I am reminded of the old Steve Green song, “Broken and Spilled Out.” It talks about the woman who brought a jar of expensive perfume and poured it out on Jesus’ feet. One of the disciples was appalled at this, because surely there was much more productive and resourceful things that could have been done with this expensive jar of perfume. It could have been sold and the money given to the poor. However, Jesus defends the woman, because she understood the point. Just like the jar, our lives are expensive and bought with the ultimate price of Jesus’ life. Our purpose is to be emptied, or like the song says, broken and spilled out for love of our Jesus. Here are the lyrics:
One day a plain village woman
Driven by love for her Lord
Recklessly poured out a valuable essence
Disregarding the scorn
And once it was broken and spilled out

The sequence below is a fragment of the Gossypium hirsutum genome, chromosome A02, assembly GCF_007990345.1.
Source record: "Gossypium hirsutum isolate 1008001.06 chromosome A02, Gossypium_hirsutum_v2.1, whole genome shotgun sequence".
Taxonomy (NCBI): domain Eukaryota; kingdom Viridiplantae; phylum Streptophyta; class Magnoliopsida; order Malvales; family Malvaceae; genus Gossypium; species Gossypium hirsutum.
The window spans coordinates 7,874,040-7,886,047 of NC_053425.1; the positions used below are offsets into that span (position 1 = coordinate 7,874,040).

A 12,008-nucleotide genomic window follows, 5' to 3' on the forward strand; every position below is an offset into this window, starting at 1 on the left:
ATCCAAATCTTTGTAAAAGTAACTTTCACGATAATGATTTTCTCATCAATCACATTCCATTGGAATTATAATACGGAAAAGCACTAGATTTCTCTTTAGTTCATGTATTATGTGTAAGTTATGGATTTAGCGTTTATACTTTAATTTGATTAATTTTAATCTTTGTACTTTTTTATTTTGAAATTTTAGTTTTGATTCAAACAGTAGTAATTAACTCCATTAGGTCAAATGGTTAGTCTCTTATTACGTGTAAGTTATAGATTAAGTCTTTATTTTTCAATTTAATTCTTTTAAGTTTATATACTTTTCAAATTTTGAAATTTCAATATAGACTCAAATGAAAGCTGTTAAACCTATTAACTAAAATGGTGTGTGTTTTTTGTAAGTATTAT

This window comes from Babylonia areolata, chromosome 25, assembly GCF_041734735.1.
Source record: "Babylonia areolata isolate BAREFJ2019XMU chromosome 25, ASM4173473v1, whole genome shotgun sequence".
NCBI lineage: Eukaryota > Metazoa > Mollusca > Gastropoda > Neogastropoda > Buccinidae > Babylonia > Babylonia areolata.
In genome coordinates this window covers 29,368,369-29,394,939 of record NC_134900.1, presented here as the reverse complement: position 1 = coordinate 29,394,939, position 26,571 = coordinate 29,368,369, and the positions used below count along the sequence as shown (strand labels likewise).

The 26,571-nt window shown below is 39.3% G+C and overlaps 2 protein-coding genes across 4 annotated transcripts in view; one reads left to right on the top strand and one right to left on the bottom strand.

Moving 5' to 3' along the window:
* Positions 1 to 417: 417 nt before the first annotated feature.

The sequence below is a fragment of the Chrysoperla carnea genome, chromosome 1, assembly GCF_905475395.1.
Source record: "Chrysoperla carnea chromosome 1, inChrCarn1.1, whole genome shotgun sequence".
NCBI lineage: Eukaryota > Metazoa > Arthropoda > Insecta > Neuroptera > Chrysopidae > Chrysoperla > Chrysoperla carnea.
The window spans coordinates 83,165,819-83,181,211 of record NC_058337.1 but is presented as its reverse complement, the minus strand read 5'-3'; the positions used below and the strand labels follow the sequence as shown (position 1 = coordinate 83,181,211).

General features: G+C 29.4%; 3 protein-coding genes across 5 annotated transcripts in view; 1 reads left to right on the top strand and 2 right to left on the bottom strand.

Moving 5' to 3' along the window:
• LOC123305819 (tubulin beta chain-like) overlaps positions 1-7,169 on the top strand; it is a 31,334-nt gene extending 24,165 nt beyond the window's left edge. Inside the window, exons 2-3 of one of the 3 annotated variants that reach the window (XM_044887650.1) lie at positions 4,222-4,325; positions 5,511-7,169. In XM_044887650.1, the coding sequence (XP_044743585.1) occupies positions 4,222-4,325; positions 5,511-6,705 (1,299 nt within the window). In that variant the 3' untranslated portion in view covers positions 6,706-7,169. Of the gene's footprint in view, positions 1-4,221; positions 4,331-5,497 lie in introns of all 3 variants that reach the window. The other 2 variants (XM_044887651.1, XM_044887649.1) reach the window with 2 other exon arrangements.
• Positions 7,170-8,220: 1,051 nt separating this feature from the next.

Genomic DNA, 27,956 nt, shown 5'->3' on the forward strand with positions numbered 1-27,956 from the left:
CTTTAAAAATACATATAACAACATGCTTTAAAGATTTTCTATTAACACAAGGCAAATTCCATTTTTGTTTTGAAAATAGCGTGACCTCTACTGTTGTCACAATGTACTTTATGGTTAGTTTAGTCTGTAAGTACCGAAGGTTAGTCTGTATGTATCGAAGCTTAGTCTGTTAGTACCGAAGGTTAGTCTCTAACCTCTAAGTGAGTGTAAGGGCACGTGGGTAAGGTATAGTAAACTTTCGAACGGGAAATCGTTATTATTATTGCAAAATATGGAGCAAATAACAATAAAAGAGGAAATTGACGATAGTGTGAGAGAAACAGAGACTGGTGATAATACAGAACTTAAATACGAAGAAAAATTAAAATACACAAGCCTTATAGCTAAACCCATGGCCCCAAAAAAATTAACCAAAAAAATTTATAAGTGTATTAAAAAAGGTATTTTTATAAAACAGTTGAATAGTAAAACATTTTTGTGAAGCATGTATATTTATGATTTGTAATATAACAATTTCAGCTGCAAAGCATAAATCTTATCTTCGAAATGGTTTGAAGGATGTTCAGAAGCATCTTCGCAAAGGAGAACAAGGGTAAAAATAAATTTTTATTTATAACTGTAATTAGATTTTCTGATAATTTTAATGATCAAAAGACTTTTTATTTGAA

A fragrance filled all the room
Like a pris’ner released from his shackles
Like a spirit set free from the tomb
Broken and spilled out
Just for love of you Jesus
My most precious treasure
Lavished on Thee
Broken and spilled out
And poured at Your feet
In sweet abandon
Let me be spilled out
And used up for Thee
Lord You were God’s precious treasure
His loved and His own perfect Son
Sent here to show me
The love of the Father
Just for love it was done
And though You were perfect and holy
You gave up Yourself willingly
You spared no expense for my pardon
You were used up and wasted for me
Broken and spilled out
Just for love of me Jesus
God’s most precious treasure
Lavished on me
You were broken and spilled out
And poured at my feet
In sweet abandon Lord
You were spilled out and used up for Me
In sweet abandon, let me be spilled out
And used up for Thee
This is the prayer of my heart.